Abandoned without pay or food: Putin's volunteer fighters feel harassed

According to Western estimates, Russia may have already lost up to 80,000 soldiers in its attack on Ukraine.

Abandoned without pay or food: Putin's volunteer fighters feel harassed

According to Western estimates, Russia may have already lost up to 80,000 soldiers in its attack on Ukraine. In order to maintain the fighting strength of its army, the Kremlin relies primarily on volunteer fighters. But they report that promises and harassment have not been kept.

For the past six months, Russian and Ukrainian troops have been fighting a deadly attrition. However, the Kremlin wants to avoid a general mobilization of the population. Instead, he relies on volunteer battalions from almost all parts of the country, who risk their lives at the front for a few thousand dollars apiece. But many promises made by the responsible authorities are apparently not being kept. In new reports, volunteer fighters complain about the way the Russian military is treating them, the US Institute for War Studies summarized in its latest situation report.

For example, Radio Free Europe/Radio Liberty reports in its Russian edition that the fighters recruited for their deployment in Ukraine have received, among other things, less pay, food, ammunition and cigarettes than promised. No funerals were organized for the dead. Volunteer units that survived their deployment and whose contract with the military or defense ministry had expired are said to have been abandoned in remote regions of Russia on the way home.

The report quotes a fighter who, after his deployment, was taken with other volunteers to a Russian military camp on the Ukrainian border in the Rostov region to collect his documents after two months of service. After handing over phones and passports, the officer showed them the direction to the highway ten kilometers away and left. The men then set off with no cash in their pockets. Later, a truck stopped and "at least brought them back to civilization," they say. Accordingly, it was not the first time that he had collected volunteer fighters on the side of the road, the driver of the truck reported to the soldier.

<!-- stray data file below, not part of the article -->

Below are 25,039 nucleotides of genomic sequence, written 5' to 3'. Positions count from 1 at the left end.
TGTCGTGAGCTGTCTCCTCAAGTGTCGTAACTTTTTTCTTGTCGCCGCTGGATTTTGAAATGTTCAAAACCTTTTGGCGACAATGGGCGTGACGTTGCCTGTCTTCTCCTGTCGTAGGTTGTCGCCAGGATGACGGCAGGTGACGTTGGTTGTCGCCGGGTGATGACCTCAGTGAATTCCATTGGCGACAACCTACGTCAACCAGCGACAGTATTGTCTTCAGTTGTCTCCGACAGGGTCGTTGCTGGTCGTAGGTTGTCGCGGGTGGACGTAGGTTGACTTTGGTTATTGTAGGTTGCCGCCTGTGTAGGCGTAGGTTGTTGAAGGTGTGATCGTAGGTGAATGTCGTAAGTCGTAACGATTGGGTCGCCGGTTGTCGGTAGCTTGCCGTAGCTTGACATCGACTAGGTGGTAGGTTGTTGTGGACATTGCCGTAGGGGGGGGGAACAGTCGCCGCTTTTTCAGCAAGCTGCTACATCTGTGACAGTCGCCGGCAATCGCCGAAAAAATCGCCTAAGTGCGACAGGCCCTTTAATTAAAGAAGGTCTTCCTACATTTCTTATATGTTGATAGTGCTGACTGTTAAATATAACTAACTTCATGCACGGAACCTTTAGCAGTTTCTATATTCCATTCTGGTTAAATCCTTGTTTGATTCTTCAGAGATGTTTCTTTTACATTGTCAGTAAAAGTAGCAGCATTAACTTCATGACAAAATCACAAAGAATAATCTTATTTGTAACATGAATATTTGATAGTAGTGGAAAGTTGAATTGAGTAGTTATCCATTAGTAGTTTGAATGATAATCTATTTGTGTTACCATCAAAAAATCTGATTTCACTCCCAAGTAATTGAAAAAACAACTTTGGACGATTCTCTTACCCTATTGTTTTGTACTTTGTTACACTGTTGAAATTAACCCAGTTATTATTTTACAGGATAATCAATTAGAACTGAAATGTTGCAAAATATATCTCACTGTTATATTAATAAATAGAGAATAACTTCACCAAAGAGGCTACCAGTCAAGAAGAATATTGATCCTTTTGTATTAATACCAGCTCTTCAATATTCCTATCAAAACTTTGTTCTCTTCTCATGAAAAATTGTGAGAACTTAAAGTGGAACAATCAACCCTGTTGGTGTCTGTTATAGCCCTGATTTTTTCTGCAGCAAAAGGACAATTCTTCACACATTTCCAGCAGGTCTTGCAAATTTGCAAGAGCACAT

According to the report, some of the fighters also received less money than promised. Others are said to have found after a visit to the bank that no transfers from the military or other responsible authorities had been received in their accounts.

The problems are therefore not limited to payment, but also affect the operation itself. There is a lack of uniforms, weapons, ammunition, food rations and military expertise. According to the report, a former police officer was the company commander of the men in Ukraine who had never held a weapon in his hand and was expelled from the service. It is said that he was not interested in combat tactics. The situation is said to have been similar in other volunteer battalions.

The men allege that they were mistreated because they were not part of the regular Russian troops. However, a report in the online newspaper "Nowaya Gazeta Europa" shows that the situation for contract soldiers is no less dire. There, a young soldier reports that in the first weeks of the war it was common practice for soldiers to refuse to fight. From his approximately 80-strong battalion, around 30 soldiers are said to have terminated their contract by mid-March. That's why there weren't any problems, he says.

According to the information, Russian soldiers are allowed by law to terminate their contract for "valid reasons" such as health and family. According to a Russian defense law expert quoted in the report, this includes the "development of anti-war beliefs."

Five months later, however, the refusal is to be severely punished, unlike at the beginning of the war. Accordingly, internment camps for contract soldiers who no longer want to fight have been set up in occupied Ukrainian areas such as Popasna or in the Luhansk region. There is talk of up to 2,000 affected military personnel who are being "re-educated" in "menial work". According to the report, vacation is also no longer approved, although the number of vacation days still available for many soldiers already exceeds the days until the end of the contract period.

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